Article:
She tells us that it is not easy but she has made up her mind to complete her training and get a sewing machine with which she believes her family’s life will change immensely. ‘Once I graduate, I will open my own business. I will be making clothes for people and selling them the best fabrics. From the little I have learnt since I joined Jitokeze in May this year I have gained the knowledge and skills of making dresses, school uniforms, shorts and shirts and now am working on making pleated skirts and dresses.’
The 29 year old mother has been surviving through collecting firewood and selling it to people at Morpus Center. She is happy because through her hard work she has been able to get a part time job which she works when we break for holidays. She states that she helps in cutting fabrics for making clothes and sometimes her employer gives her minor repairs to do when customers are many. Although the pay is low, she says it helps her build confidence and have a real experience of how to interact with customers.
Lilian is one of the most hard working students and we believe through the skills she is gaining and her dedication she will have a bright a future for herself and her family

Food Security Programs -Update 19th October 2015


Food security Program

After a long period of droughts in our region, we are glad that it has started raining again. Currently our tailoring students who are also in the Bio Intensive Agriculture, Agro forestry and poultry farming are transplanting vegetables from the seed bed that they had prepared last month. These vegetables will be consumed at the center by the students when it is ready while part of it will be sold to neighbors to raise income.


JWW students harvesting maize from our farm at the center.

We have started harvesting our maize although we are doing it in turns because the farm is approximately 2acres and we cannot harvest the whole of it at once. We are however rushing to complete this task to prevent our maize from rotting due to the heavy downpours. Our students have also taken the responsibility of looking after our improved local breed chicken, ensuring they have food and water as well as collecting eggs. This they have been able to do after receiving trainings from Mrs Perpetual Yator our field officer who trains them on B.I.A, agroforestry and poultry.

We are also monitoring groups and farmers’ progress to assess the impact of the program. We are currently measuring skills and knowledge acquisition but we are also glad to find farmers who are replicating what they do at the demo sites in their farms. For instance we managed to visit Mrs.Sophia Matia a group member in Mosoriot group and we were delighted by how she has worked in her small farm to produce coriander, hot pepper, kales and sorghum. She is selling these products and generating income for herself and her family.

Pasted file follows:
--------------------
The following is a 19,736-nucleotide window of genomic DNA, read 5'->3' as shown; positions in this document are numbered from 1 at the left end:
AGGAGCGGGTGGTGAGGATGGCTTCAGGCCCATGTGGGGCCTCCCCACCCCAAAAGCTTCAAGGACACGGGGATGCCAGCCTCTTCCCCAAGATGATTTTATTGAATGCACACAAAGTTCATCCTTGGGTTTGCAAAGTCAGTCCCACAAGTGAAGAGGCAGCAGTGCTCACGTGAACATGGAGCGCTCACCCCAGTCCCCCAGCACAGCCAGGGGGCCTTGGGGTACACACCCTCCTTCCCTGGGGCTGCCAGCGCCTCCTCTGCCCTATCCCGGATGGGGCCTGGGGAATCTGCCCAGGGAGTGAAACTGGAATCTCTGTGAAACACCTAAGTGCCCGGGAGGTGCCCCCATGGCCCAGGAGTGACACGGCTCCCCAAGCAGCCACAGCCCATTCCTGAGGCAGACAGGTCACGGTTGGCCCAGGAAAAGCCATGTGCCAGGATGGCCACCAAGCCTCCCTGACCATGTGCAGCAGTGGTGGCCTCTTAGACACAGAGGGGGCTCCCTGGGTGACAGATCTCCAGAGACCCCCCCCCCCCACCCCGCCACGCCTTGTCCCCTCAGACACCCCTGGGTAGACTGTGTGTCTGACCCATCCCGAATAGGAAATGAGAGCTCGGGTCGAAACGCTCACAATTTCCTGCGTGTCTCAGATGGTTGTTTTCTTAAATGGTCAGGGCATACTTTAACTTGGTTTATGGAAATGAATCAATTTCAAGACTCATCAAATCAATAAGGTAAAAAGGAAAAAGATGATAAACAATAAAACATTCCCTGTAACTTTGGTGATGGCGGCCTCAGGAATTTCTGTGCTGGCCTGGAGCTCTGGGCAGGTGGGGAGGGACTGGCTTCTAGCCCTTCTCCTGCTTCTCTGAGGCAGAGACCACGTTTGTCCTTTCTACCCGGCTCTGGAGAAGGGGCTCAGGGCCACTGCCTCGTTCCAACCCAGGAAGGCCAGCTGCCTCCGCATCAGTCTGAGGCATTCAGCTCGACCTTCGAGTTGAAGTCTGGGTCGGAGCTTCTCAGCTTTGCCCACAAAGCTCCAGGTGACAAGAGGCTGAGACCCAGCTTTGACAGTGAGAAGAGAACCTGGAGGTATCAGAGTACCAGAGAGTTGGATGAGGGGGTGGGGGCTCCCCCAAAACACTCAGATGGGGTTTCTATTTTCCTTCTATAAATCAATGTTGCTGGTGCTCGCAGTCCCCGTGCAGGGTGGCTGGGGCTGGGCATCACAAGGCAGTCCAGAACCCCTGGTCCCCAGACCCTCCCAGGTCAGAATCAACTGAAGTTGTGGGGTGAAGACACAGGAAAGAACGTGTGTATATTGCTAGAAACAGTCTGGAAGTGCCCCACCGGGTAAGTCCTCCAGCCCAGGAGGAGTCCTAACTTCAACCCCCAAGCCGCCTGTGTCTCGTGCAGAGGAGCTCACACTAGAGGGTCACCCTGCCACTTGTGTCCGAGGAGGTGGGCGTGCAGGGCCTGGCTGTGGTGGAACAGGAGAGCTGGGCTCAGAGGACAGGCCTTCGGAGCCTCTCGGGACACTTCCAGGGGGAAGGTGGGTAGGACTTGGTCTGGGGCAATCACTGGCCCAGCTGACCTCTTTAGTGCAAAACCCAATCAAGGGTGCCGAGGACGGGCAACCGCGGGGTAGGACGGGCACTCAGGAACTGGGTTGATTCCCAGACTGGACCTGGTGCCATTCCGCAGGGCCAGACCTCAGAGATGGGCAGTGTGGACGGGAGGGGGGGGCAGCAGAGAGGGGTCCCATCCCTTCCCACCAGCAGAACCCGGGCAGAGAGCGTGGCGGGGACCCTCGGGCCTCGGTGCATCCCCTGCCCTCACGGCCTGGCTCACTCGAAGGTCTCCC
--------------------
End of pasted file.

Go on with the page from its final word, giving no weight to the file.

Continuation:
Mrs Sophia Matia giving corriander to Jackline Chemutai, the programs coordinator.



It was with great pleasure that we received and hosted some of the friends of Jitokeze who were on a three days visit at our centre in Bendera before joining our staff on a two days retreat in Chester in Central Pokot. During their stay at the centre, our students in the tailoring training had the opportunity of interacting with them and they were great sources of inspiration to our girls.
The students had the chance of learning how to make rompers and pants and it was amazing how they quickly mastered and even managed to make some on their own after being trained. The rompers and pants made by the girls were later shipped to America where they got a ready market and more orders for the same placed.
Loice one of the students who made a romper commented that it was not easy at first because this is a new design they have never done but after watching and following keenly, she realized it was just like making any other type of cloth. She added that they used to waste lots of materials during cutting but they have now learnt how to reduce the wastage by using the already drawn patterns and cutting the fabric from the edge.
The visitors had time to mentor our girls and the staff spiritually by reminding us of our relationship with God despite the hard ships we face. Through sharing stories and opening up to each other, we realized that we are all equal and going through the same difficulties but there is always an answer if we look up to God.
Apart from mentoring us spiritual and psychological, the visitors took their time to train our girls how to make cakes and decorate them for different occasions. The girls made different types of cakes and organized a small party for the staff, our neighbours and the visitors to celebrate our hard work.